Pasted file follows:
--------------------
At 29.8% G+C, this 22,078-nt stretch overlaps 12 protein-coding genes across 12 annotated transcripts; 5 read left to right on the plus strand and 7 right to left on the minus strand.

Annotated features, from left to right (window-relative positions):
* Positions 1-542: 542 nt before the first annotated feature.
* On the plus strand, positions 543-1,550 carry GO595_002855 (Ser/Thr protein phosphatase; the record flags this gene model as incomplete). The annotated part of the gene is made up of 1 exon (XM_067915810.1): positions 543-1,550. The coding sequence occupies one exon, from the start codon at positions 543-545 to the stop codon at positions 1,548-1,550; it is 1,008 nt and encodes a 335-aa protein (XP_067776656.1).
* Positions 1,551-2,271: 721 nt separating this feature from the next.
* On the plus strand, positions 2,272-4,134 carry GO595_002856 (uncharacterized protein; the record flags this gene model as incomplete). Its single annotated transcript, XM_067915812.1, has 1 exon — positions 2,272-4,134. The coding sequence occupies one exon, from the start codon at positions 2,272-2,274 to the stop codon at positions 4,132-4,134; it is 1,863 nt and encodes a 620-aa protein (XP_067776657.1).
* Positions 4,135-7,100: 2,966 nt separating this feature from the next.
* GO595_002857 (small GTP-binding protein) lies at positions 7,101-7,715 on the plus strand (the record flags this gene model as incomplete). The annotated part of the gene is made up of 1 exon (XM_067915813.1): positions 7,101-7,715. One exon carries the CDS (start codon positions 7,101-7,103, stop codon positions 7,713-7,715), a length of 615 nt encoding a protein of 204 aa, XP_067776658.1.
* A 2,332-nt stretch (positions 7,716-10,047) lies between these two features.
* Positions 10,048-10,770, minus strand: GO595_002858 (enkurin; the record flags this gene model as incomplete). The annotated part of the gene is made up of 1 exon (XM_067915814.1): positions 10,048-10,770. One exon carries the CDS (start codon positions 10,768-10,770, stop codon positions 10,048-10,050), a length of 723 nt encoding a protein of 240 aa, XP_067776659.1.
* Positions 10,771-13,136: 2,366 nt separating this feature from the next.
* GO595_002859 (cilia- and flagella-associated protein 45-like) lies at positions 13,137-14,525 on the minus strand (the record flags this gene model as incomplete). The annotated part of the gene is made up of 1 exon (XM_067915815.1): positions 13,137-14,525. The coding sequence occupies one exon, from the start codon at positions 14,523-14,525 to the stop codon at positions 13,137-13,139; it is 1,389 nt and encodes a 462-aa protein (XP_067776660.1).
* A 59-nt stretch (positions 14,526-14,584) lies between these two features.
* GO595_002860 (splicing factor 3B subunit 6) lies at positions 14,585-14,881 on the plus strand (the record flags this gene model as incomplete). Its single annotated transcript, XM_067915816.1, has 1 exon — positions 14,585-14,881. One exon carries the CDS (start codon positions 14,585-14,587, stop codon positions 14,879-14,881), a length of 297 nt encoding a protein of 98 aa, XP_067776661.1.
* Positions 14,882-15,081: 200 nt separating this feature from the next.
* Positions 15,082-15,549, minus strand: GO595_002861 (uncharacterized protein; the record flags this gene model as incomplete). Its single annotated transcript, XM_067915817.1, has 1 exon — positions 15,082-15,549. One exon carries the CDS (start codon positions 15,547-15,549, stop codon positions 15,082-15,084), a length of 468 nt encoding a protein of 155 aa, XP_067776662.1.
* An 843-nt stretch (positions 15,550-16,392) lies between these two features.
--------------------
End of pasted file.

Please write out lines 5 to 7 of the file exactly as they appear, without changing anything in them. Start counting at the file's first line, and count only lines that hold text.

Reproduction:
* Positions 1,551-2,271: 721 nt separating this feature from the next.
* On the plus strand, positions 2,272-4,134 carry GO595_002856 (uncharacterized protein; the record flags this gene model as incomplete). Its single annotated transcript, XM_067915812.1, has 1 exon — positions 2,272-4,134. The coding sequence occupies one exon, from the start codon at positions 2,272-2,274 to the stop codon at positions 4,132-4,134; it is 1,863 nt and encodes a 620-aa protein (XP_067776657.1).
* Positions 4,135-7,100: 2,966 nt separating this feature from the next.